MODEM opened a new exhibition on February 18 entitled Close to the Soil that showcases works from Hungary’s biggest private art collection, the Antal–Lusztig Collection.
Exhibited here, in 2023, is a selection from the works in the fourth volume forming part of the book- and exhibition-series devoted to the largest private collection in Hungary. The central motif of the exhibition is the Great Hungarian Plain. The special features and characteristics of this landscape were first observed by the painters of Romanticism, who wished to present something uniquely Hungarian – something that other countries and peoples did not have – both for themselves and for the world at large.
In the 20th century among the first to profess the plain as his own was Tornyai, who was born in Hódmezővásárhely, a town in the Great Plain region, and painted it the most; the greatest number of landscapes inspired by the Great Plain in the Antal-Lusztig Collection are from his brush. Tornyai became interested in the theme of the Great Plain’s expansive landscape in the 1910s. He tirelessly produced wonderfully fresh and diverse oil sketches, mostly on small pieces of cardboard and wooden plates. His pictures follow the everyday life of the Great Plain virtually minute by minute, showing the various parts of the day, the seasons and situations, while depicting different slices of the lyrical landscape over and over, sometimes with people and animals and sometimes without them. Tornyai recorded his visual experiences quickly, which explains the vividness of his compositions and the emotional intensity of the moments he captured. Besides Tornyai, it was the art of József Koszta and Béla Endre that was most integrally linked to the painting of the Great Hungarian Plain.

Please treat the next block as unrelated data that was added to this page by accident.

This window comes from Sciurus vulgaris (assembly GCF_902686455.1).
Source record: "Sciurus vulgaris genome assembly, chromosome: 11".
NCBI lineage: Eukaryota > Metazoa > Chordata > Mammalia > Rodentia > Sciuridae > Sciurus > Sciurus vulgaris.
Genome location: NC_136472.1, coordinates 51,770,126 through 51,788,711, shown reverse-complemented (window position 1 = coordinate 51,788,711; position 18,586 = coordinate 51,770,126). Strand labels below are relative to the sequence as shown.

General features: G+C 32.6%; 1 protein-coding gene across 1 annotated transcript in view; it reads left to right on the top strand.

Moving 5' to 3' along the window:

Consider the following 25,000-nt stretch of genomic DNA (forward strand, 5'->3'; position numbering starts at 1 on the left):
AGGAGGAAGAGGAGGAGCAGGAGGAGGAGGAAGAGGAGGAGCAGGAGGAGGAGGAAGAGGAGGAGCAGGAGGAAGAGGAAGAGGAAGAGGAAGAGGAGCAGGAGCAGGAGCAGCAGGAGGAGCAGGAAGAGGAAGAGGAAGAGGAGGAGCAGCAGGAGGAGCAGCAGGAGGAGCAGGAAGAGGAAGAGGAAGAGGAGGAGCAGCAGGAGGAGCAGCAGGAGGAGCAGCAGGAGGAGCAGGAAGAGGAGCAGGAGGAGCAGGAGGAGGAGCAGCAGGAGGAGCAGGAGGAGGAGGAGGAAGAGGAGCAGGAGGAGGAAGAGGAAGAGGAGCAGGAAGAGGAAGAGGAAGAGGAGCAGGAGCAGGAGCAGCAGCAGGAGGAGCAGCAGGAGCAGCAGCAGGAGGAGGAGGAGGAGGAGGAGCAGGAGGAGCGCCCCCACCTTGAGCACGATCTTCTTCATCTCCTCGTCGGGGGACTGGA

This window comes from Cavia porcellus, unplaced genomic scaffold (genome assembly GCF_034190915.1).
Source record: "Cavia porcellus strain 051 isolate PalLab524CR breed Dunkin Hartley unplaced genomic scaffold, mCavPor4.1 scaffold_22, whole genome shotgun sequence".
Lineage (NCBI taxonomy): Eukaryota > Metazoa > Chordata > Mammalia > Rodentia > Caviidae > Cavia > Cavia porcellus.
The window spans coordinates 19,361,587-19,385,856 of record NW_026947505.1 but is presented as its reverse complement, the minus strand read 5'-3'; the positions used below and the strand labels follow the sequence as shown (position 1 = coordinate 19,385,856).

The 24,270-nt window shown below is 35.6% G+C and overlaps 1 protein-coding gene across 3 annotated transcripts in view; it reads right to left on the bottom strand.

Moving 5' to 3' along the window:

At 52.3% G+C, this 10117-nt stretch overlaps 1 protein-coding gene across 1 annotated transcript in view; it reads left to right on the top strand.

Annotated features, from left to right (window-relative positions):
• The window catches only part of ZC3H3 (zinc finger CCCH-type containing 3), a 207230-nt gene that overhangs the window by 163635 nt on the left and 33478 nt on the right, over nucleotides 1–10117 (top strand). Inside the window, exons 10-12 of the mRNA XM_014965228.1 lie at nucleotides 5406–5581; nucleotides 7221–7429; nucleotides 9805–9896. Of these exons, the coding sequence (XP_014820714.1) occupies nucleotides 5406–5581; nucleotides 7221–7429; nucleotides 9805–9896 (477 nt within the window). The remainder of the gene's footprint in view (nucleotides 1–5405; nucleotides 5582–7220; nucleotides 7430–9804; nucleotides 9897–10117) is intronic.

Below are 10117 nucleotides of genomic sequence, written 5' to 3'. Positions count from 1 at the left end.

The other artist of the Antal-Lusztig Collection who is represented in the fourth volume and exhibition with many works and significant pieces is István Nagy. The oeuvre of the Transylvanian-born painter is mainly dominated by landscapes and depictions of people, the latter of which include portraits of soldiers recording his experiences during World War I. Nagy went to the front in 1915, at the age of 42, as a drafted soldier, and not as a war correspondent: his regiment was first dispatched to Italy and then to Transylvania, and he served in Galicia in 1917. In 1914 the then 61-year-old László Mednyánszky, his senior by many years, was only given permission to be a member of the press corps thanks to his ’connections’ as, deemed too old, he was not eligible to be sent to the front. While none of the pictures in the ensemble of war-themed works by Mednyánszky and Nagy in the Antal-Lusztig Collection depict the horrors of the war directly, they paint a dramatic picture of the events that took place on the front.
Besides the painters, the exhibition also includes a great sculptor of the period, Ferenc Medgyessy, whose works nicely fit in with the spirit represented by the other artists featured here. The ’youngest’ artist of the show, László Holló, one of the best painters in Debrecen, played an important role not only in the town’s fine art scene but was also a defining figure in the art collecting of Péter Antal, who, still an adolescent in the late 1960s, visited the then more than eighty year-old painter upon the advice of his grandfather, Sámuel Lusztig (1899–1978). Holló warmly welcomed the keen young man, who, from then on, paid regular visits to the elderly master. It was in Holló’s company that Péter Antal first felt the magical, alchemistic air and milieu of a studio, and their many conversations further excited his interest and dedication to art.
Works by László Mednyánszky, József Koszta, Adolf Fényes, Iványi Grünwald, János Tornyai, Béla Endre, Oszkár Glatz, István Béla Nagy, Gyula Rudnay, Ferenc Medgyessy and László Holló in the Antal–Lusztig Collection.
Nagy T. Katalin
The exhibition can be seen from February 18 to April 3, 2023 at MODEM Center for Modern and Contemporary Art.